The Price We Pay For an Overused Characterization

Serving in the Navy on carrier duty, you’d sometimes run across a mysterious stranger onboard.  Sometimes there’d be more than one, dressed uncharacteristically in OD green or civvies, with hair way too long to have seen the ship’s barber.  Spotted amidst the crew in the chow line or walking back from the gedunk, these virtual phantoms never interacted with the ship’s company, at least not that I saw and most times kept quietly to themselves.

And when the question would come up, “who are they?”, or “who is that?” you’d get the usual answers in most like circumstances:  “you don’t need to know”.  Eventually, you’d stop seeing them around the boat; their apparent departure having been as clandestine as their arrival.

In that manner among many secretive others, members of Seal team this or that come and go.  Knowledge of such operations is always on a need to know basis, past and present, first and foremost.  Yet, some members of this elite branch of service today are lacking in that something their predecessors had.  A few members seem more than willing to relate their tales of heroism to whomever is willing to listen.

It’s a lack of discretion not sitting well with the top dogs of Naval Special Warfare but such military angst is wasted on a media-served public that’s seemingly bent on hero worship; any hero worship.  With so many being hailed as heroes today and human nature being what it is, it’s not really a surprise then that those who’ve sacrificed life and limb and have seen the expense up close, would seek the same accolades for personal fame and fortune.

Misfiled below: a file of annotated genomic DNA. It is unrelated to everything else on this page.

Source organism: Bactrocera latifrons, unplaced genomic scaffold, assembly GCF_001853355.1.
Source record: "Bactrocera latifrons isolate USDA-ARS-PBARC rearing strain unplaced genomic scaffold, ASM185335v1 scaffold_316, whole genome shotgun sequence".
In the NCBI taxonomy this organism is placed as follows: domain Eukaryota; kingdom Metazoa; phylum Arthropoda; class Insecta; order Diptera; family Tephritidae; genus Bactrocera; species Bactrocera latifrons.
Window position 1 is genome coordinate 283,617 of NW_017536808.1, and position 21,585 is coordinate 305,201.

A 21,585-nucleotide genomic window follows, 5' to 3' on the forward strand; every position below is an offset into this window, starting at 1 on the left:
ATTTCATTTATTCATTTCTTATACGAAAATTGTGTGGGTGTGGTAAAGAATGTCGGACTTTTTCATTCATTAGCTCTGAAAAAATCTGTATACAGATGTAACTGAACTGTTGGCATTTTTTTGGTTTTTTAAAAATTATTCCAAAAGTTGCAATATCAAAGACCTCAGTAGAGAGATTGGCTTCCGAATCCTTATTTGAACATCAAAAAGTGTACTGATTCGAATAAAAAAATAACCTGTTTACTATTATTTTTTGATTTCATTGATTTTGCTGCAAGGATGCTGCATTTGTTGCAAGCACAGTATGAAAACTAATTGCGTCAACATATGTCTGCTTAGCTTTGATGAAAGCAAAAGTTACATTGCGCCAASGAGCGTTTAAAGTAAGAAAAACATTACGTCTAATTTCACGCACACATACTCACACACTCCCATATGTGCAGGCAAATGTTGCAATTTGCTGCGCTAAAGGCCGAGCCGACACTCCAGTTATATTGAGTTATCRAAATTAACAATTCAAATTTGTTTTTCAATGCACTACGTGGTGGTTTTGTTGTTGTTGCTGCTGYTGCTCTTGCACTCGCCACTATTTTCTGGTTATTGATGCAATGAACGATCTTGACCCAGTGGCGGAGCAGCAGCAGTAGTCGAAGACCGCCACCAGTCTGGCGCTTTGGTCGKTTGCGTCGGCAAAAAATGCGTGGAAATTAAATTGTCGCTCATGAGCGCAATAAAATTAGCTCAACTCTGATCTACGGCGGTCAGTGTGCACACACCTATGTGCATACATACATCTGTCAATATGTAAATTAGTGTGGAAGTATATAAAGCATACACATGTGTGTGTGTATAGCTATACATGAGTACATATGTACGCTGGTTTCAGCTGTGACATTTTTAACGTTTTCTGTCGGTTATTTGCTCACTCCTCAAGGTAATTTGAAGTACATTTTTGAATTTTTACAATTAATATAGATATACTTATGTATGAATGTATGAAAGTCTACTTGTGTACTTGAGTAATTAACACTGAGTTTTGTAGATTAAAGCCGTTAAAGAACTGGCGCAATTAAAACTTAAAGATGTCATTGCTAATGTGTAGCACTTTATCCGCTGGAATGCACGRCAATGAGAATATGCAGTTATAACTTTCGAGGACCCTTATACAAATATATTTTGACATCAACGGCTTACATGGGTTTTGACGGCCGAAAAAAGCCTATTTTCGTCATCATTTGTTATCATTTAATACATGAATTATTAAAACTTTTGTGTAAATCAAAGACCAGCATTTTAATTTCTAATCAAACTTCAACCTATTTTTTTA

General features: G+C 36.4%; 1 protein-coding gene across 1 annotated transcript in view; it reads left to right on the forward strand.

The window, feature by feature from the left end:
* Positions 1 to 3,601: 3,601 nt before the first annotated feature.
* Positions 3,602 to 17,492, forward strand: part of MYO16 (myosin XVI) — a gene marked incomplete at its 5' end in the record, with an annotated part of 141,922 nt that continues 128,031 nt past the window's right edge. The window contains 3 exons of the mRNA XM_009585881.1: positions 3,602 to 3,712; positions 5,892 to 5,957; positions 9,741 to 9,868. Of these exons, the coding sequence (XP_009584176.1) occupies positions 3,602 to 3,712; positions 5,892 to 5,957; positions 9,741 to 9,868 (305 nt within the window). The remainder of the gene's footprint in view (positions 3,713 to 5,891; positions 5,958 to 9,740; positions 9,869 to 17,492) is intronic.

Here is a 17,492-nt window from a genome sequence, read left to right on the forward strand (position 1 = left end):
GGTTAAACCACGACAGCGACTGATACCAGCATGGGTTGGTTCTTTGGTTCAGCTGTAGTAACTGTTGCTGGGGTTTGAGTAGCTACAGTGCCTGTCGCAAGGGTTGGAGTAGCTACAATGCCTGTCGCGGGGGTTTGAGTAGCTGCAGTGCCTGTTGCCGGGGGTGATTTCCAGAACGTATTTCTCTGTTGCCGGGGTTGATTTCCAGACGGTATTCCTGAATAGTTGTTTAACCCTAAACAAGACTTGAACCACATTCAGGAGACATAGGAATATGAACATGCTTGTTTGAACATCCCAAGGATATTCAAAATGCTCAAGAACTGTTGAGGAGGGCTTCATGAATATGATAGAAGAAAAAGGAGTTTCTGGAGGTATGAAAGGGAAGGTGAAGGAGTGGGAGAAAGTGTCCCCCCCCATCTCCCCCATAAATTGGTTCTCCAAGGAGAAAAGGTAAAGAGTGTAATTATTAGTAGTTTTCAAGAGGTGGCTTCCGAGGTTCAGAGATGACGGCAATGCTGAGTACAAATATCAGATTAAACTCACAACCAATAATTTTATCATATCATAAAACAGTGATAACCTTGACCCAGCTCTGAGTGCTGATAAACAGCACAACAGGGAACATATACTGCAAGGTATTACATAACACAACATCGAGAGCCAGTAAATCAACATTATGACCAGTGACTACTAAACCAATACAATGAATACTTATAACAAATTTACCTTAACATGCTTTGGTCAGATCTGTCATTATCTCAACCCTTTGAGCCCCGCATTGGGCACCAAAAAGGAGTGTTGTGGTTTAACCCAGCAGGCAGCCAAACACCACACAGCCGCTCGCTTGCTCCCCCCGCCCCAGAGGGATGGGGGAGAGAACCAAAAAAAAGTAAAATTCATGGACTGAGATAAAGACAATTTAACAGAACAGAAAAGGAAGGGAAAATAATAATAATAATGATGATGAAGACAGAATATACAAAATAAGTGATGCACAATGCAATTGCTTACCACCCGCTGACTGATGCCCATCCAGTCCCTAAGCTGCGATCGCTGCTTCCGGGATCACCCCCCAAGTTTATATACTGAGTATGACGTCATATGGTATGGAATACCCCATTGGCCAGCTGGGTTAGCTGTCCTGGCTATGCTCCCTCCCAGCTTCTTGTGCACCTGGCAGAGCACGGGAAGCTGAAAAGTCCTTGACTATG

I think it’s the price we pay for such cavalier declarations.   As we redefine the essence of that idol hero, we relax our standards of that which we want to worship.  While we allow such flawed humanity to rise like cream to the top, we knock these otherwise prestigious individuals off of their pedestals and change the environment that creates them.  And as more and more Americans are declared to be heroes for this reason or that one, we’ll continue to have to come to grips with the part of them that isn’t as gallant as we’d like.

So, we’ll have to reconcile ourselves to the seemed selfish actions of the returning doctors or nurses refusing to endure state mandated quarantines; much to the dismay of some in the public.  We’ll need to overlook the boastful nature of the battlefield recounts of special ops servicemen as reticence is not required.

Perhaps, it’s a question of numbers.  Better still, maybe we’ll have to be a bit more judicious in distinguishing between heroic actions or behavior and what is plain, old-fashioned decent, good conduct.  Trust me, the more various types of people are placed on society’s podiums of valor, the greater the odds become that the public may not like what’s been propped up.


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